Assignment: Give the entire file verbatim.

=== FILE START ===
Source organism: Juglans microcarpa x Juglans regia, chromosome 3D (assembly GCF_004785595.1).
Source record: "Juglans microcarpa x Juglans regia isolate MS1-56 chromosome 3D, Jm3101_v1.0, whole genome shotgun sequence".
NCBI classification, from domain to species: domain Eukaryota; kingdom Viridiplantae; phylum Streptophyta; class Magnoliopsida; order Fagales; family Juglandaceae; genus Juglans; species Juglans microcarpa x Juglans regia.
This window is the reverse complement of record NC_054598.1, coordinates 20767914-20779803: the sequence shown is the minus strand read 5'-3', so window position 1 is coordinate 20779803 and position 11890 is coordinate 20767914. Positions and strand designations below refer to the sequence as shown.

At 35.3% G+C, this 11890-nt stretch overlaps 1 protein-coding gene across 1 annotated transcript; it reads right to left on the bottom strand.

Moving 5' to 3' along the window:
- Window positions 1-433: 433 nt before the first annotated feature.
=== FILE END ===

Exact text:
Source organism: Juglans microcarpa x Juglans regia, chromosome 3D (assembly GCF_004785595.1).
Source record: "Juglans microcarpa x Juglans regia isolate MS1-56 chromosome 3D, Jm3101_v1.0, whole genome shotgun sequence".
NCBI classification, from domain to species: domain Eukaryota; kingdom Viridiplantae; phylum Streptophyta; class Magnoliopsida; order Fagales; family Juglandaceae; genus Juglans; species Juglans microcarpa x Juglans regia.
This window is the reverse complement of record NC_054598.1, coordinates 20767914-20779803: the sequence shown is the minus strand read 5'-3', so window position 1 is coordinate 20779803 and position 11890 is coordinate 20767914. Positions and strand designations below refer to the sequence as shown.

At 35.3% G+C, this 11890-nt stretch overlaps 1 protein-coding gene across 1 annotated transcript; it reads right to left on the bottom strand.

Moving 5' to 3' along the window:
- Window positions 1-433: 433 nt before the first annotated feature.